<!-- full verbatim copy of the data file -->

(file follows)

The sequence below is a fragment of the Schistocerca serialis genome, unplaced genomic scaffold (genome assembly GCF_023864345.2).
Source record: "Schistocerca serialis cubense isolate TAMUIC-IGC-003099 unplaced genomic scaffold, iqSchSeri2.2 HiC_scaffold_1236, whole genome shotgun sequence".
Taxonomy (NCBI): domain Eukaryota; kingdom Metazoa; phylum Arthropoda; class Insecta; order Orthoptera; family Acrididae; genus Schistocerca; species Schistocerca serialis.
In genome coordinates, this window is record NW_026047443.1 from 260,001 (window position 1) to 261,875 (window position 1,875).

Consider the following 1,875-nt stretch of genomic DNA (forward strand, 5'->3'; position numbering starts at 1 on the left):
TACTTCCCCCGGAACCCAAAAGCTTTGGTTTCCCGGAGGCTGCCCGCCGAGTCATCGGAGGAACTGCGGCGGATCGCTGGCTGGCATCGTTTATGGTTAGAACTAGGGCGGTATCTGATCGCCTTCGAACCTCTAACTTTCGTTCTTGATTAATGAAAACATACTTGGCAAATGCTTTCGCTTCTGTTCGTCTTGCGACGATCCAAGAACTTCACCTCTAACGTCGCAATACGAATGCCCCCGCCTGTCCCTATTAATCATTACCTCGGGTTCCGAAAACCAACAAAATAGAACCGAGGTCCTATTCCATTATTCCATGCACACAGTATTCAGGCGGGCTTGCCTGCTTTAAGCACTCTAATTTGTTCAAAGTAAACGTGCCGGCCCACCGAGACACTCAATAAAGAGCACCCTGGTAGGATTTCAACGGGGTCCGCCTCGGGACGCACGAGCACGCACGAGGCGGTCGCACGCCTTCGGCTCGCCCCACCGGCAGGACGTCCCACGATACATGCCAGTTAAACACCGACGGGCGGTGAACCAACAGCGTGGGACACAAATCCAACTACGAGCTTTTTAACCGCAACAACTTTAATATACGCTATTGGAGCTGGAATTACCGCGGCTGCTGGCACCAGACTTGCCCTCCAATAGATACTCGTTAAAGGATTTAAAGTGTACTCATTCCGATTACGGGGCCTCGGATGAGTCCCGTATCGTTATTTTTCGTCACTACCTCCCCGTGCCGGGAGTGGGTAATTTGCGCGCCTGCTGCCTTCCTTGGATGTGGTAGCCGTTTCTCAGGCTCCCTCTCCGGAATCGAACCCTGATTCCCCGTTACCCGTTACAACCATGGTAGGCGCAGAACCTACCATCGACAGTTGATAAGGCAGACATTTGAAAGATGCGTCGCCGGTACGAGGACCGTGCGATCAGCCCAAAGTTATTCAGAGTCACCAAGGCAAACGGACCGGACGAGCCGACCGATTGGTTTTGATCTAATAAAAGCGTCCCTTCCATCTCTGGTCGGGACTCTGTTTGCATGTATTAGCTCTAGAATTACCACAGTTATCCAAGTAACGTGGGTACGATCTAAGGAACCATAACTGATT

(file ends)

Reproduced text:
The sequence below is a fragment of the Schistocerca serialis genome, unplaced genomic scaffold (genome assembly GCF_023864345.2).
Source record: "Schistocerca serialis cubense isolate TAMUIC-IGC-003099 unplaced genomic scaffold, iqSchSeri2.2 HiC_scaffold_1236, whole genome shotgun sequence".
Taxonomy (NCBI): domain Eukaryota; kingdom Metazoa; phylum Arthropoda; class Insecta; order Orthoptera; family Acrididae; genus Schistocerca; species Schistocerca serialis.
In genome coordinates, this window is record NW_026047443.1 from 260,001 (window position 1) to 261,875 (window position 1,875).

Consider the following 1,875-nt stretch of genomic DNA (forward strand, 5'->3'; position numbering starts at 1 on the left):
TACTTCCCCCGGAACCCAAAAGCTTTGGTTTCCCGGAGGCTGCCCGCCGAGTCATCGGAGGAACTGCGGCGGATCGCTGGCTGGCATCGTTTATGGTTAGAACTAGGGCGGTATCTGATCGCCTTCGAACCTCTAACTTTCGTTCTTGATTAATGAAAACATACTTGGCAAATGCTTTCGCTTCTGTTCGTCTTGCGACGATCCAAGAACTTCACCTCTAACGTCGCAATACGAATGCCCCCGCCTGTCCCTATTAATCATTACCTCGGGTTCCGAAAACCAACAAAATAGAACCGAGGTCCTATTCCATTATTCCATGCACACAGTATTCAGGCGGGCTTGCCTGCTTTAAGCACTCTAATTTGTTCAAAGTAAACGTGCCGGCCCACCGAGACACTCAATAAAGAGCACCCTGGTAGGATTTCAACGGGGTCCGCCTCGGGACGCACGAGCACGCACGAGGCGGTCGCACGCCTTCGGCTCGCCCCACCGGCAGGACGTCCCACGATACATGCCAGTTAAACACCGACGGGCGGTGAACCAACAGCGTGGGACACAAATCCAACTACGAGCTTTTTAACCGCAACAACTTTAATATACGCTATTGGAGCTGGAATTACCGCGGCTGCTGGCACCAGACTTGCCCTCCAATAGATACTCGTTAAAGGATTTAAAGTGTACTCATTCCGATTACGGGGCCTCGGATGAGTCCCGTATCGTTATTTTTCGTCACTACCTCCCCGTGCCGGGAGTGGGTAATTTGCGCGCCTGCTGCCTTCCTTGGATGTGGTAGCCGTTTCTCAGGCTCCCTCTCCGGAATCGAACCCTGATTCCCCGTTACCCGTTACAACCATGGTAGGCGCAGAACCTACCATCGACAGTTGATAAGGCAGACATTTGAAAGATGCGTCGCCGGTACGAGGACCGTGCGATCAGCCCAAAGTTATTCAGAGTCACCAAGGCAAACGGACCGGACGAGCCGACCGATTGGTTTTGATCTAATAAAAGCGTCCCTTCCATCTCTGGTCGGGACTCTGTTTGCATGTATTAGCTCTAGAATTACCACAGTTATCCAAGTAACGTGGGTACGATCTAAGGAACCATAACTGATT